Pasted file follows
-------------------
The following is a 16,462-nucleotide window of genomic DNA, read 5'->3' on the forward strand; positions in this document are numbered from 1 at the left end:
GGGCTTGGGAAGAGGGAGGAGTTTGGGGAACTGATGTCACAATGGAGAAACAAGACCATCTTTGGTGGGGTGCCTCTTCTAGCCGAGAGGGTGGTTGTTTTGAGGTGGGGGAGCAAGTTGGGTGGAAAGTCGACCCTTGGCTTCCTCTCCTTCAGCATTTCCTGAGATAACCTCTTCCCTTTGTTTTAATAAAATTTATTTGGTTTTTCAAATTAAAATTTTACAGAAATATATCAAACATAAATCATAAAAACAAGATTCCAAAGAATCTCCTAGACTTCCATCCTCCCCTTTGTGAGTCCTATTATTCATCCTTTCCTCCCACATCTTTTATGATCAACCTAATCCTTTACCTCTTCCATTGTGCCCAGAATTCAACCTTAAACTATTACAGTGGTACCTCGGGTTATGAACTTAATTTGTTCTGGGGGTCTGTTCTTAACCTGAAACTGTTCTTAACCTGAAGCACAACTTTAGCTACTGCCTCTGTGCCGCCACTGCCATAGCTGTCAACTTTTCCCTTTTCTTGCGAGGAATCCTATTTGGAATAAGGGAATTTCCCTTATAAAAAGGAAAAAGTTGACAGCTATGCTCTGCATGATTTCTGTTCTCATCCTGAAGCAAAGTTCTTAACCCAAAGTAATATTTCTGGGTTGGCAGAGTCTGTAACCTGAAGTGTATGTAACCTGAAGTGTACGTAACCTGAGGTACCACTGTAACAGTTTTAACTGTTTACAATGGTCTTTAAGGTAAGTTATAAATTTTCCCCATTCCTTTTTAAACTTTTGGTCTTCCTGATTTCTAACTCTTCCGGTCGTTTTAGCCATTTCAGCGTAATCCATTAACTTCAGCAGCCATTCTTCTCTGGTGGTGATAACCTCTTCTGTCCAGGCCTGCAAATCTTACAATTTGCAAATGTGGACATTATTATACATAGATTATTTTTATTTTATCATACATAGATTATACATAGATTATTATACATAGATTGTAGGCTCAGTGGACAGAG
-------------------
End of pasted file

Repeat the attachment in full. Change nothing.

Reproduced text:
The following is a 16,462-nucleotide window of genomic DNA, read 5'->3' on the forward strand; positions in this document are numbered from 1 at the left end:
GGGCTTGGGAAGAGGGAGGAGTTTGGGGAACTGATGTCACAATGGAGAAACAAGACCATCTTTGGTGGGGTGCCTCTTCTAGCCGAGAGGGTGGTTGTTTTGAGGTGGGGGAGCAAGTTGGGTGGAAAGTCGACCCTTGGCTTCCTCTCCTTCAGCATTTCCTGAGATAACCTCTTCCCTTTGTTTTAATAAAATTTATTTGGTTTTTCAAATTAAAATTTTACAGAAATATATCAAACATAAATCATAAAAACAAGATTCCAAAGAATCTCCTAGACTTCCATCCTCCCCTTTGTGAGTCCTATTATTCATCCTTTCCTCCCACATCTTTTATGATCAACCTAATCCTTTACCTCTTCCATTGTGCCCAGAATTCAACCTTAAACTATTACAGTGGTACCTCGGGTTATGAACTTAATTTGTTCTGGGGGTCTGTTCTTAACCTGAAACTGTTCTTAACCTGAAGCACAACTTTAGCTACTGCCTCTGTGCCGCCACTGCCATAGCTGTCAACTTTTCCCTTTTCTTGCGAGGAATCCTATTTGGAATAAGGGAATTTCCCTTATAAAAAGGAAAAAGTTGACAGCTATGCTCTGCATGATTTCTGTTCTCATCCTGAAGCAAAGTTCTTAACCCAAAGTAATATTTCTGGGTTGGCAGAGTCTGTAACCTGAAGTGTATGTAACCTGAAGTGTACGTAACCTGAGGTACCACTGTAACAGTTTTAACTGTTTACAATGGTCTTTAAGGTAAGTTATAAATTTTCCCCATTCCTTTTTAAACTTTTGGTCTTCCTGATTTCTAACTCTTCCGGTCGTTTTAGCCATTTCAGCGTAATCCATTAACTTCAGCAGCCATTCTTCTCTGGTGGTGATAACCTCTTCTGTCCAGGCCTGCAAATCTTACAATTTGCAAATGTGGACATTATTATACATAGATTATTTTTATTTTATCATACATAGATTATACATAGATTATTATACATAGATTGTAGGCTCAGTGGACAGAG